Laparoscopy offers many advantages, including smaller and less conspicuous scars, faster recovery, and earlier return to work (for parents) or to school. Unfortunately, these seem to come at a cost. Endoscopic procedures usually take longer (particularly in one's early experience), and require complex, fragile, and expensive instrumentation. The use of disposable equipment avoids the need for sharpening, repair, and maintenance, but has driven up the overall cost of laparoscopy.6,12,14,22 Now that the learning curve is flattening for most surgeons, it may be time to separate necessary from superfluous costs of laparoscopy.
Increased surgeon experience decreases operative time and reduces the risks (and costs) of complications,23 but the presence of a dedicated operating room system may be just as important. Kenyon et al24 showed that anesthesia time could be reduced by 30 minutes per case, and conversion rates were significantly lower when a designated nursing team helped perform the laparoscopic procedures. In general, it is to be expected that the time required to perform laparoscopic operations will continue to decrease, and some authors now report similar operating times for laparoscopic and open cholecystectomies,10 inguinal herniorrhaphies,12 fundoplications,8,18 and splenectomies.11 Still, laparoscopic procedures that require complex skills, such as fundoplication, are likely to take significantly longer to perform, increasing the direct operative costs.
While the use of disposable equipment is unavoidable, conscious efforts to rely on durable instruments can help reduce the costs of laparoscopy. In our system, all accessory cannulas (which are introduced under direct endoscopic control) are reusable and their trocar sharpened every 10 to 20 procedures. While actual price and cost may vary widely between institutions, Ransom et al22 found that the cost of reusable cannulas (including maintenance) was 40 times less than the single-use equivalents. In our practice, scissors, graspers, and dissectors are reusable as well, but last only a limited time because of the fragility of their mechanism. The amortized cost of these instruments is still far less than the systematic use of disposables. Only clip appliers, endoscopic staplers, and, more recently, harmonic shears, are single-use (and not inexpensive) instruments. Thus, operations requiring a minimal number of these instruments will tend to be less costly: not surprisingly, these procedures are the very same that may require more advanced surgical skills, such as endoscopic suturing and knot-tying. Laparoscopic fundoplication, for example, requires very few mechanical instruments (whether the short gastric vessels are divided or not), but takes longer to perform. The net result, in our experience, was an excess cost, compared with open fundoplication, of only $635. In contrast, laparoscopic splenectomy is lengthy and dependent on clip appliers, harmonic shears, and/or stapling devices, and is therefore the most expensive procedure to perform: $1550 in excess costs over open splenectomy.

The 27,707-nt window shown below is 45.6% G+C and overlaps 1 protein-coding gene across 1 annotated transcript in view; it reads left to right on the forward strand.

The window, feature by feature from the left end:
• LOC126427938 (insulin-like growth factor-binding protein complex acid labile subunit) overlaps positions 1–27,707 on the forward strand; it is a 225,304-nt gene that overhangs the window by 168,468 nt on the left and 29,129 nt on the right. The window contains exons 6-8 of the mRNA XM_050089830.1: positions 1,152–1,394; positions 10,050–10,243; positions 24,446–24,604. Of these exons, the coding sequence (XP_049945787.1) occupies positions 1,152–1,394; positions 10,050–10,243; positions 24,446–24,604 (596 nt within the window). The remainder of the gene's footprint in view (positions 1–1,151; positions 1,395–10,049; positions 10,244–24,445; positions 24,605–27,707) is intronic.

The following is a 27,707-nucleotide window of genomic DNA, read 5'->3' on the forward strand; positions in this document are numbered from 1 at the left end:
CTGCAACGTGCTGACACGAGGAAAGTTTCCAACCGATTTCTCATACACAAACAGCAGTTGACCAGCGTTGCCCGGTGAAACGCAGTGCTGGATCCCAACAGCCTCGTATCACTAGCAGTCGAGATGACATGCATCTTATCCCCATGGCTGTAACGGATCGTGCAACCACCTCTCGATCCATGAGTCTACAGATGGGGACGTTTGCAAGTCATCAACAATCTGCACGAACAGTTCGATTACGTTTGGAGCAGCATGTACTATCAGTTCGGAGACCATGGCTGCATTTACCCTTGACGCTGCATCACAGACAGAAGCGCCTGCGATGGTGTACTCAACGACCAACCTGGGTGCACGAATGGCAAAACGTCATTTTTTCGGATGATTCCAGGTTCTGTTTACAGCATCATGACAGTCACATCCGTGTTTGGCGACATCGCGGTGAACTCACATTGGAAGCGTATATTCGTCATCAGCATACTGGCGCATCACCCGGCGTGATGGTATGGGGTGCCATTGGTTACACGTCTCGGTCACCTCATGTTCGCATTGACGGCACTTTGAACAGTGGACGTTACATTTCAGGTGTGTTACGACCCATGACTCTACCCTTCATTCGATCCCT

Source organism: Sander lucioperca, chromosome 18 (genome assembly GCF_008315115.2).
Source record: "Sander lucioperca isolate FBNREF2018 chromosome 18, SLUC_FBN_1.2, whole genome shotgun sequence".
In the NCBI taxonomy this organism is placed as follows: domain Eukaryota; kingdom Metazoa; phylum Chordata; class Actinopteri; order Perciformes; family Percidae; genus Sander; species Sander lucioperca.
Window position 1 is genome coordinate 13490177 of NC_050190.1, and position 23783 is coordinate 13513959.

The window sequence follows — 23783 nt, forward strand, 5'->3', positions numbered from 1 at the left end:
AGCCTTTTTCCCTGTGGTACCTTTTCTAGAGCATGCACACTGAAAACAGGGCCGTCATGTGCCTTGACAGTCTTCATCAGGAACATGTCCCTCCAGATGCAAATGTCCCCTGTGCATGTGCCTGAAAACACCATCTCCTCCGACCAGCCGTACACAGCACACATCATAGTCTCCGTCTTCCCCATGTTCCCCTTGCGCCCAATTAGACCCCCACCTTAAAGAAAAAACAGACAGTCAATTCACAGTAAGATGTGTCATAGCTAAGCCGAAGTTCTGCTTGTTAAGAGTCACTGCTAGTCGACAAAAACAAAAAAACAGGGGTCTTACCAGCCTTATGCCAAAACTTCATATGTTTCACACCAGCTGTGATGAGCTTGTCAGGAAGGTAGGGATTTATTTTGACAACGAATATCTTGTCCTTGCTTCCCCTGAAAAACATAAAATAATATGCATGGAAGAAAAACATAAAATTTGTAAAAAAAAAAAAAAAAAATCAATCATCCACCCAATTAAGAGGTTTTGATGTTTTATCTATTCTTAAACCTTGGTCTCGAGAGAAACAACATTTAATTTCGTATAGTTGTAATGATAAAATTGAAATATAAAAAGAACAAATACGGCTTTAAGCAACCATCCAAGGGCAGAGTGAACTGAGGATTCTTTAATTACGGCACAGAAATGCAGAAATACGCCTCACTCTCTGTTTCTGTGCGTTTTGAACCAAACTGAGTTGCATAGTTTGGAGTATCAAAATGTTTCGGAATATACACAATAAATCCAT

Ultimately, the cost-effectiveness of laparoscopy depends on the balance between excess operating costs and reduced hospitalization. In our experience, appendectomy and fundoplication were less expensive, overall, because of a significant reduction in hospital stay after laparoscopy. However, laparoscopic appendectomy was not performed for perforated appendicitis; if one excludes open appendectomy for perforated appendicitis, the difference in postoperative stay after open surgery or laparoscopy is only 1 day. Laparoscopic splenectomy was more cost-effective than open splenectomy, but not by much: the high operating costs could only be offset by a substantial difference in hospital stay, which we did not find (only 1.8 days, on average). Others have reported a similar experience in children,13 while most adult series have found more pronounced differences (13 and 2 days for open and laparoscopic splenectomy, respectively, in a series by Watson et al11). Finally, laparoscopic cholecystectomy is now so ingrained in our surgical culture that it has become difficult to find sufficient numbers of open cholecystectomies for comparison. In addition, open cholecystectomy is often performed in difficult circumstances (eg, dense adhesions, multiple operations), when laparoscopy is not feasible, creating a substantial bias.
In conclusion, responsible use of durable and disposable equipment allows laparoscopy to be cost-effective in 4 of the most commonly performed surgical procedures. Itemizing these costs should allow interinstitutional comparison and critical cost analysis.
Accepted for publication February 10, 1999.
Presented as a poster at the Annual Congress of the American Academy of Pediatrics (Surgical Section), San Francisco, Calif, October 16-19, 1998.
Editor's Note: I love advancing technologies that produce results like the ones shown in this study.—Catherine D. DeAngelis, MD
Reprints: François I. Luks, MD, Division of Pediatric Surgery, Brown University School of Medicine, 2 Dudley St, Suite 180, Providence, RI 02905 (e-mail: Francois_Luks@brown.edu).
Luks FI, Logan J, Breuer CK, Kurkchubasche AG, Wesselhoeft CW, Tracy TF. Cost-effectiveness of Laparoscopy in Children. Arch Pediatr Adolesc Med. 1999;153(9):965–968. doi:https://doi.org/10.1001/archpedi.153.9.965